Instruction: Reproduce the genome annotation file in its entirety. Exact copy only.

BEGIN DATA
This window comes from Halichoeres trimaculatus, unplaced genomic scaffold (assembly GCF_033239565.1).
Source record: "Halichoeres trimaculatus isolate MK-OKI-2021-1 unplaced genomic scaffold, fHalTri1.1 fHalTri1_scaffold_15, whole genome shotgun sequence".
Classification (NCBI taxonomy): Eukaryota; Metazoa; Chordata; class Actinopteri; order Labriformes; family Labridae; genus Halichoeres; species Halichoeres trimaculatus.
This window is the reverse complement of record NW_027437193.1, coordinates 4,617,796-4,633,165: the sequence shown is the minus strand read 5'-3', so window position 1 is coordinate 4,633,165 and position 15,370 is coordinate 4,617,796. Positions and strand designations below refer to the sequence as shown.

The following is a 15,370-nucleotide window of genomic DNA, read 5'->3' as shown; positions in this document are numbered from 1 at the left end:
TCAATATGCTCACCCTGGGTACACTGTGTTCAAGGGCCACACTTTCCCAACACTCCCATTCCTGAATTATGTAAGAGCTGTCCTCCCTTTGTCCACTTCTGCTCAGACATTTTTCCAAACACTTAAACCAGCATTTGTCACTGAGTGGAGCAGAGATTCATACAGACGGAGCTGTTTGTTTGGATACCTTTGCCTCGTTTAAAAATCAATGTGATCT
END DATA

This window comes from Halichoeres trimaculatus, unplaced genomic scaffold (assembly GCF_033239565.1).
Source record: "Halichoeres trimaculatus isolate MK-OKI-2021-1 unplaced genomic scaffold, fHalTri1.1 fHalTri1_scaffold_15, whole genome shotgun sequence".
Classification (NCBI taxonomy): Eukaryota; Metazoa; Chordata; class Actinopteri; order Labriformes; family Labridae; genus Halichoeres; species Halichoeres trimaculatus.
This window is the reverse complement of record NW_027437193.1, coordinates 4,617,796-4,633,165: the sequence shown is the minus strand read 5'-3', so window position 1 is coordinate 4,633,165 and position 15,370 is coordinate 4,617,796. Positions and strand designations below refer to the sequence as shown.

The following is a 15,370-nucleotide window of genomic DNA, read 5'->3' as shown; positions in this document are numbered from 1 at the left end:
TCAATATGCTCACCCTGGGTACACTGTGTTCAAGGGCCACACTTTCCCAACACTCCCATTCCTGAATTATGTAAGAGCTGTCCTCCCTTTGTCCACTTCTGCTCAGACATTTTTCCAAACACTTAAACCAGCATTTGTCACTGAGTGGAGCAGAGATTCATACAGACGGAGCTGTTTGTTTGGATACCTTTGCCTCGTTTAAAAATCAATGTGATCT